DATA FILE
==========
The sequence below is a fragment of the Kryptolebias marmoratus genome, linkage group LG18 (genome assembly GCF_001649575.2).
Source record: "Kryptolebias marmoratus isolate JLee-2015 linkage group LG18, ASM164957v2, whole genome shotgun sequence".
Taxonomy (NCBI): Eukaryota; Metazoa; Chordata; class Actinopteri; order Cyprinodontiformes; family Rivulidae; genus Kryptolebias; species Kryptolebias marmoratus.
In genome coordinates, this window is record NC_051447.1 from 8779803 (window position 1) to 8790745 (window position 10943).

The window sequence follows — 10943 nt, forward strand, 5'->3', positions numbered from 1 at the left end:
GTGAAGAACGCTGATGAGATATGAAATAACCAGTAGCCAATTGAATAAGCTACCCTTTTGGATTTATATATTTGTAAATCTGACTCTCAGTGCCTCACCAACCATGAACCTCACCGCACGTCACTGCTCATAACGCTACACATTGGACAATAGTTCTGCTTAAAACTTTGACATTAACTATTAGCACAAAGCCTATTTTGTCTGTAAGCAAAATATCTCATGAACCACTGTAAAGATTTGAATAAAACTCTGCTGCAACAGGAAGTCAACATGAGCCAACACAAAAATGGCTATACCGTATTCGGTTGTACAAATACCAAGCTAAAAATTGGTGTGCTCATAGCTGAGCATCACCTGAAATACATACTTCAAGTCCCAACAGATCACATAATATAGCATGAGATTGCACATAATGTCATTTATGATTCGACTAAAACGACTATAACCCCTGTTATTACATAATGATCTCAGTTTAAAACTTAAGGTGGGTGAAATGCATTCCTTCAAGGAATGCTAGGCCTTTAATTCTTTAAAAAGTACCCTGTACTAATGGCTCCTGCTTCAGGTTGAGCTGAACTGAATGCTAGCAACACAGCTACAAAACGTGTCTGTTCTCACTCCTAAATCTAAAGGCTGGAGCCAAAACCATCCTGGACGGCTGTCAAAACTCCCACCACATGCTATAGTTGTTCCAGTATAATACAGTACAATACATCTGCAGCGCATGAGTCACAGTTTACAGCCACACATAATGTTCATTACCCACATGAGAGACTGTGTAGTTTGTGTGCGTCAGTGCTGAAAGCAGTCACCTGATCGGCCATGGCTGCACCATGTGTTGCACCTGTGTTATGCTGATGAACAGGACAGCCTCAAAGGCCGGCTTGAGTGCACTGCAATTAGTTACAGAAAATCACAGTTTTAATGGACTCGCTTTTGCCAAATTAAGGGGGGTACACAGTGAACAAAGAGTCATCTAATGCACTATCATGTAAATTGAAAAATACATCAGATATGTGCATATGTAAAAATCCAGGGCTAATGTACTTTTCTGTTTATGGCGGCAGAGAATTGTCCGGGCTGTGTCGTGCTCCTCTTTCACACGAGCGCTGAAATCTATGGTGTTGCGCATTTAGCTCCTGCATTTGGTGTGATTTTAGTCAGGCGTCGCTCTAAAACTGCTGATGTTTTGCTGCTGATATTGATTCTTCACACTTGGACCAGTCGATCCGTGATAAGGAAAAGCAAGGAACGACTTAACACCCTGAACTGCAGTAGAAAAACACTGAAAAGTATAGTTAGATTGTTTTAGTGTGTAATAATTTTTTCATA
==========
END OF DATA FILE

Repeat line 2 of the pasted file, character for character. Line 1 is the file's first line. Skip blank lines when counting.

Source record: "Kryptolebias marmoratus isolate JLee-2015 linkage group LG18, ASM164957v2, whole genome shotgun sequence".